From: Alan Hall <ahalltoxic**At_Symbol_Here**GMAIL.COM>
Subject: Re: [DCHAS-L] Service dogs in labs
Date: Mon, 29 Sep 2014 12:43:57 -0600
Reply-To: DCHAS-L <DCHAS-L**At_Symbol_Here**MED.CORNELL.EDU>
Message-ID: CAHFAP+5miFnuGGR5=yW3wsPyYBQViLFKDnqRmLt0tfzRLUsRkQ**At_Symbol_Here**
In-Reply-To <939fcfd249e44376abe354e5781dff68**At_Symbol_Here**>

I'll chime in on this one.

My daughter has several disabilities including deafness and significant mobility difficulties. She has had service dogs for many years while successfully obtaining 2 Batchelor's degrees, a special teaching certificate, and 2 Master's Degrees. I hope she will eventually pursue a PhD.

You do have to retire the service dogs after 5-7 years or so. They work hard for a living.

She has obviously had her various service dogs in all types of science labs, and since she teaches middle school and high school science (many fields including chemistry) particularly to students in Special Education programs, obviously the service dogs have been with her;. The dogs are trained to alert her to any problems with students, herself, the lab environmental, or the building in general (tornado warnings, fire alarms, etc.).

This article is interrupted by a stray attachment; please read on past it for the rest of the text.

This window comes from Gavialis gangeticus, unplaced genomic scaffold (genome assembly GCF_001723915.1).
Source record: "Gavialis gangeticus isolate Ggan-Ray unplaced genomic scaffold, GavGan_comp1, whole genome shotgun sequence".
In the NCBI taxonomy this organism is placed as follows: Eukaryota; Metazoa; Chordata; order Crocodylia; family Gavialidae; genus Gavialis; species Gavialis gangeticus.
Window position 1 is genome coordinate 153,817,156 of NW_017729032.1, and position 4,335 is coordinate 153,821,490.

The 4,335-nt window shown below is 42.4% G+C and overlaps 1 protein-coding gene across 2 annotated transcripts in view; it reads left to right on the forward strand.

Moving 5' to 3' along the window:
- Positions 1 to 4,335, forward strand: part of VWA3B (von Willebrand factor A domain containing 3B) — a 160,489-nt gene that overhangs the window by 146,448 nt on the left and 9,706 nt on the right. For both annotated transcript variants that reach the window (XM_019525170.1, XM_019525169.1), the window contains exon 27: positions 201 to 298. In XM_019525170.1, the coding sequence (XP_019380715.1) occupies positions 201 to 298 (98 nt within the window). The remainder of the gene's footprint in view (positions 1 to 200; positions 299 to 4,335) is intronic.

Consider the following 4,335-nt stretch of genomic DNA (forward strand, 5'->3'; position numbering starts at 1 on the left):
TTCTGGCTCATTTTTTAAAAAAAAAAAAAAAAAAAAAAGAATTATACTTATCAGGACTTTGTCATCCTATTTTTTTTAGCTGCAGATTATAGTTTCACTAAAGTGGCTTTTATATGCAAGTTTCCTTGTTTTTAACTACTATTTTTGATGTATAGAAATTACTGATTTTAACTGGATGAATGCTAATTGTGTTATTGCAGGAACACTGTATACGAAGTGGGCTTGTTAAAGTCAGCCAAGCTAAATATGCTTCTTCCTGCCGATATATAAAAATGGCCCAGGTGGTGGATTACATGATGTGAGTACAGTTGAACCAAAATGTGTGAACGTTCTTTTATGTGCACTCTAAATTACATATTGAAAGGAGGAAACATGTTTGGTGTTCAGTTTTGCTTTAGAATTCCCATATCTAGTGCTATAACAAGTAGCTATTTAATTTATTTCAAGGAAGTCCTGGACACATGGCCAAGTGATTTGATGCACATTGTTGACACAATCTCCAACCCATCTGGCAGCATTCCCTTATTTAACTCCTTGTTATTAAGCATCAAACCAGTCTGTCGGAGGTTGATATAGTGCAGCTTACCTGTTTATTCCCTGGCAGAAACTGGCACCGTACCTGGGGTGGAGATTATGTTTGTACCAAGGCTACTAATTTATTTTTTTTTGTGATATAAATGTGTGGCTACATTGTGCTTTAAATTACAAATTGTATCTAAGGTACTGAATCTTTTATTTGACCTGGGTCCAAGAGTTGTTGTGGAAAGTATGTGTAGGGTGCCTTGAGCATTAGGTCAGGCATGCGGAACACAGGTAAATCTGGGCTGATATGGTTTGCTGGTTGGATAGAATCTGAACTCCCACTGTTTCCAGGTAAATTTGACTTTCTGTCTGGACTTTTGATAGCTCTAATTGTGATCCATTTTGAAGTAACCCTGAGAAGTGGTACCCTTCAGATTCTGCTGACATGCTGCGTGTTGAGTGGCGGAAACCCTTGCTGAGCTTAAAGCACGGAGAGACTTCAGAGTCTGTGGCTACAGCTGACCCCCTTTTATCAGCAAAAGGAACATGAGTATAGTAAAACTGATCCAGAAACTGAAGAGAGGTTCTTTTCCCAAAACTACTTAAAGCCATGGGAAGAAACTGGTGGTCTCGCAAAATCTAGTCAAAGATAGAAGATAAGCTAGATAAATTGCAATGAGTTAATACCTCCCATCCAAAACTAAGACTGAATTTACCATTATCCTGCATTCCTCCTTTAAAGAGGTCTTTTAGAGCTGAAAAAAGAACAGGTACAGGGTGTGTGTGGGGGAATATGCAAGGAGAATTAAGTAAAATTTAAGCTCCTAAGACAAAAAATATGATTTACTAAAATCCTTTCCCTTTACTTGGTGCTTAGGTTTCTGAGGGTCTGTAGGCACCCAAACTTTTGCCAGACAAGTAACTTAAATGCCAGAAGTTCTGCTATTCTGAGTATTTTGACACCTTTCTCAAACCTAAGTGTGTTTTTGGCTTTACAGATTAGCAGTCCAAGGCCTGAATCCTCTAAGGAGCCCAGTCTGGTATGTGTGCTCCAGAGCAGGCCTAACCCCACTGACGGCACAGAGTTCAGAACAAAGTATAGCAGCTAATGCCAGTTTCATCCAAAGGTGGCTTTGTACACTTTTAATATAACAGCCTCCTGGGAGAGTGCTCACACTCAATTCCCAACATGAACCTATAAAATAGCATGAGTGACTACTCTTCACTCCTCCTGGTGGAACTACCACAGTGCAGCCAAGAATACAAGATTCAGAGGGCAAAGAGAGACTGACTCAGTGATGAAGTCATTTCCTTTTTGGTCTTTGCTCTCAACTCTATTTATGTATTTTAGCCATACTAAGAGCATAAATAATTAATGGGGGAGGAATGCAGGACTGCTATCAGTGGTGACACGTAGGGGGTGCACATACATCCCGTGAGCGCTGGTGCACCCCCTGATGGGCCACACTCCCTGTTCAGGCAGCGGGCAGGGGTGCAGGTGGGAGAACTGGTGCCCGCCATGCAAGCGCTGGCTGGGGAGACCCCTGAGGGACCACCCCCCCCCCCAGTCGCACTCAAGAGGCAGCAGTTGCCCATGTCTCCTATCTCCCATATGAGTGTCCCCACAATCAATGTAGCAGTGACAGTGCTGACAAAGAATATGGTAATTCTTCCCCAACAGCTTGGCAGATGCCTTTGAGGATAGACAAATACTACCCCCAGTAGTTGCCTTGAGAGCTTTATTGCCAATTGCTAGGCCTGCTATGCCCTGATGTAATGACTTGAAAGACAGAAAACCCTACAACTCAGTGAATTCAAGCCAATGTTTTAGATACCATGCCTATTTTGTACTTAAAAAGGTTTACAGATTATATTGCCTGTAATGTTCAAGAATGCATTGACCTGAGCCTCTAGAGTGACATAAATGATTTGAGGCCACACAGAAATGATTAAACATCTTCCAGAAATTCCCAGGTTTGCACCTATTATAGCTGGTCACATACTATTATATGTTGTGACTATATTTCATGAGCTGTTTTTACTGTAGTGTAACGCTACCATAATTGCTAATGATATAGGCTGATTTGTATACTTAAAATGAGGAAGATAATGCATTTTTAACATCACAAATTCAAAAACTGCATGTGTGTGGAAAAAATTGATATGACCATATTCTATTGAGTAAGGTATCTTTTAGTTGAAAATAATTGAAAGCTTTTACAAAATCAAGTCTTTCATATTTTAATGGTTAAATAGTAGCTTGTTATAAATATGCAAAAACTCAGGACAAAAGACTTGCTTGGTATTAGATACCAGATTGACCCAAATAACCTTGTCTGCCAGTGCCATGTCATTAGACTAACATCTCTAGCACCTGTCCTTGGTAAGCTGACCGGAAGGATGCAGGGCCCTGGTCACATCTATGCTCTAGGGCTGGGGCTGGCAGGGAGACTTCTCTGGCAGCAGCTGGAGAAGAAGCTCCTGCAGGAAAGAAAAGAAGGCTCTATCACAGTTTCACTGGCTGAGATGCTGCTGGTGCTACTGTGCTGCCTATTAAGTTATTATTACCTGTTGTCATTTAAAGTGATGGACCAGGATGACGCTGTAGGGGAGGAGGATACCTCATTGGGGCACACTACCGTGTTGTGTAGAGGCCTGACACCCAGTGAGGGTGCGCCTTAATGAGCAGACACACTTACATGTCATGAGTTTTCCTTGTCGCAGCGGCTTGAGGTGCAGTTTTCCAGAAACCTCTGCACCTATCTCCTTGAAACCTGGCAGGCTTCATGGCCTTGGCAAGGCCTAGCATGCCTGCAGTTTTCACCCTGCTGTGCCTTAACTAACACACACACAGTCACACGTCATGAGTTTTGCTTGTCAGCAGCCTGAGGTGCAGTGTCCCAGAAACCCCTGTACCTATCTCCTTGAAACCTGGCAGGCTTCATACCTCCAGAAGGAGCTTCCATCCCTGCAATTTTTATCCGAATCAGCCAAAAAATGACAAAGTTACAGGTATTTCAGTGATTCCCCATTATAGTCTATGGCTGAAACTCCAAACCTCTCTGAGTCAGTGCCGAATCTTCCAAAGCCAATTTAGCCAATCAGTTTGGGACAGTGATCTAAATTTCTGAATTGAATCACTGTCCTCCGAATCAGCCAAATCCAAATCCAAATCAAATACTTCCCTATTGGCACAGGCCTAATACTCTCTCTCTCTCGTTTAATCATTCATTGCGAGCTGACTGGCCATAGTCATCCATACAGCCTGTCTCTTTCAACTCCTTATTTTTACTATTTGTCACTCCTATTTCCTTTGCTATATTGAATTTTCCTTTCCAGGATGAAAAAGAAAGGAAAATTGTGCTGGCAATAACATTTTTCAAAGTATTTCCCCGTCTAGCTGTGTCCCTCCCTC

Under ADA, a service dog is a "reasonable accommodation", and I agree with Steven that such can be done rather easily.

My 2 cents worth having dealt with his now for 25+ years as a father.

Alan H. Hall, M.D.
Medical Toxicologist

On Mon, Sep 29, 2014 at 11:16 AM, Funck, Steven <sfunck**At_Symbol_Here**> wrote:
Dr. Hazari: I have not in my current capacity, but was involved in this scenario as a general chem lab instructor at another institution. Prior to the semester starting we did a walkthrough of our lab with our campus disability services officer, the student and the organization which oversees those dogs. The biggest concerns were vapors, broken glass, and spills. Since this was a general chemistry level lab, vapors were not much of an issue. The broken glass/spill issue was minimized by assigning the student to a group whose workstation was nearest to the main door to the lab. The dog then laid underneath the coat rack located just inside the door and could proceed no further than that. It worked out well. During the lab itself the student had his lab partners to assist in things he could not achieve on his own. The dog then helped him in and out of his coat, backpack, etc. when the student was entering/leaving.

Steven S. Funck, MS, CSMM
Natural Sciences Laboratory Program Manager
Messiah College
One College Ave.
Suite 3049
Mechanicsburg, PA 17055

Phone: (717) 796-1800 (ext. 2079)
Fax: (717) 691-6046

-----Original Message-----
From: DCHAS-L Discussion List [mailto:dchas-l**At_Symbol_Here**MED.CORNELL.EDU] On Behalf Of Al Hazari
Sent: Monday, September 29, 2014 11:55 AM
Subject: [DCHAS-L] Service dogs in labs

Does anyone have any information on/experience with the presence of service dogs in labs?

Dr. Al Hazari
Director of Labs and Lecturer in Chemistry University of Tennessee, Knoxville

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